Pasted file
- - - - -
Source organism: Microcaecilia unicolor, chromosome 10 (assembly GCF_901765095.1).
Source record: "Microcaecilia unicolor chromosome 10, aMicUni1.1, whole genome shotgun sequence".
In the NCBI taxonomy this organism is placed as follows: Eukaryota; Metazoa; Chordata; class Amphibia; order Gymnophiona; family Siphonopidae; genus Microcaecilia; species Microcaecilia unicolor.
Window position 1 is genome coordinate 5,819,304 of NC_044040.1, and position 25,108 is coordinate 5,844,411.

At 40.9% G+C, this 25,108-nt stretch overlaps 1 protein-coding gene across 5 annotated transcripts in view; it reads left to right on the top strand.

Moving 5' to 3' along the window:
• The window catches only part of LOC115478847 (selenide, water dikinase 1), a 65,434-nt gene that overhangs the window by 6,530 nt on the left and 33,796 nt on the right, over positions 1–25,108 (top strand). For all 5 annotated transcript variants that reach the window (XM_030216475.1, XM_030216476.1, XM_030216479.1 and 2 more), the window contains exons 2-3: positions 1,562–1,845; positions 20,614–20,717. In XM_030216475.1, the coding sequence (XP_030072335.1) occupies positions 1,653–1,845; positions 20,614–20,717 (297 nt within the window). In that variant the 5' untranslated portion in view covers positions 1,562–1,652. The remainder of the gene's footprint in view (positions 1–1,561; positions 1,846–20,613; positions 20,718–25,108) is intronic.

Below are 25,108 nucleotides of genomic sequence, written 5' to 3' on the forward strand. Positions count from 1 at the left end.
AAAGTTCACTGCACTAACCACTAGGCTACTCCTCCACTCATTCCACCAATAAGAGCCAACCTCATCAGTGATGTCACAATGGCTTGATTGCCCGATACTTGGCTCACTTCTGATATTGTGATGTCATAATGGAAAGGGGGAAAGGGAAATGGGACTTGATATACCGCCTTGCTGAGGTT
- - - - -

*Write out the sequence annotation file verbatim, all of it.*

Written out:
Source organism: Microcaecilia unicolor, chromosome 10 (assembly GCF_901765095.1).
Source record: "Microcaecilia unicolor chromosome 10, aMicUni1.1, whole genome shotgun sequence".
In the NCBI taxonomy this organism is placed as follows: Eukaryota; Metazoa; Chordata; class Amphibia; order Gymnophiona; family Siphonopidae; genus Microcaecilia; species Microcaecilia unicolor.
Window position 1 is genome coordinate 5,819,304 of NC_044040.1, and position 25,108 is coordinate 5,844,411.

At 40.9% G+C, this 25,108-nt stretch overlaps 1 protein-coding gene across 5 annotated transcripts in view; it reads left to right on the top strand.

Moving 5' to 3' along the window:
• The window catches only part of LOC115478847 (selenide, water dikinase 1), a 65,434-nt gene that overhangs the window by 6,530 nt on the left and 33,796 nt on the right, over positions 1–25,108 (top strand). For all 5 annotated transcript variants that reach the window (XM_030216475.1, XM_030216476.1, XM_030216479.1 and 2 more), the window contains exons 2-3: positions 1,562–1,845; positions 20,614–20,717. In XM_030216475.1, the coding sequence (XP_030072335.1) occupies positions 1,653–1,845; positions 20,614–20,717 (297 nt within the window). In that variant the 5' untranslated portion in view covers positions 1,562–1,652. The remainder of the gene's footprint in view (positions 1–1,561; positions 1,846–20,613; positions 20,718–25,108) is intronic.

Below are 25,108 nucleotides of genomic sequence, written 5' to 3' on the forward strand. Positions count from 1 at the left end.
AAAGTTCACTGCACTAACCACTAGGCTACTCCTCCACTCATTCCACCAATAAGAGCCAACCTCATCAGTGATGTCACAATGGCTTGATTGCCCGATACTTGGCTCACTTCTGATATTGTGATGTCATAATGGAAAGGGGGAAAGGGAAATGGGACTTGATATACCGCCTTGCTGAGGTT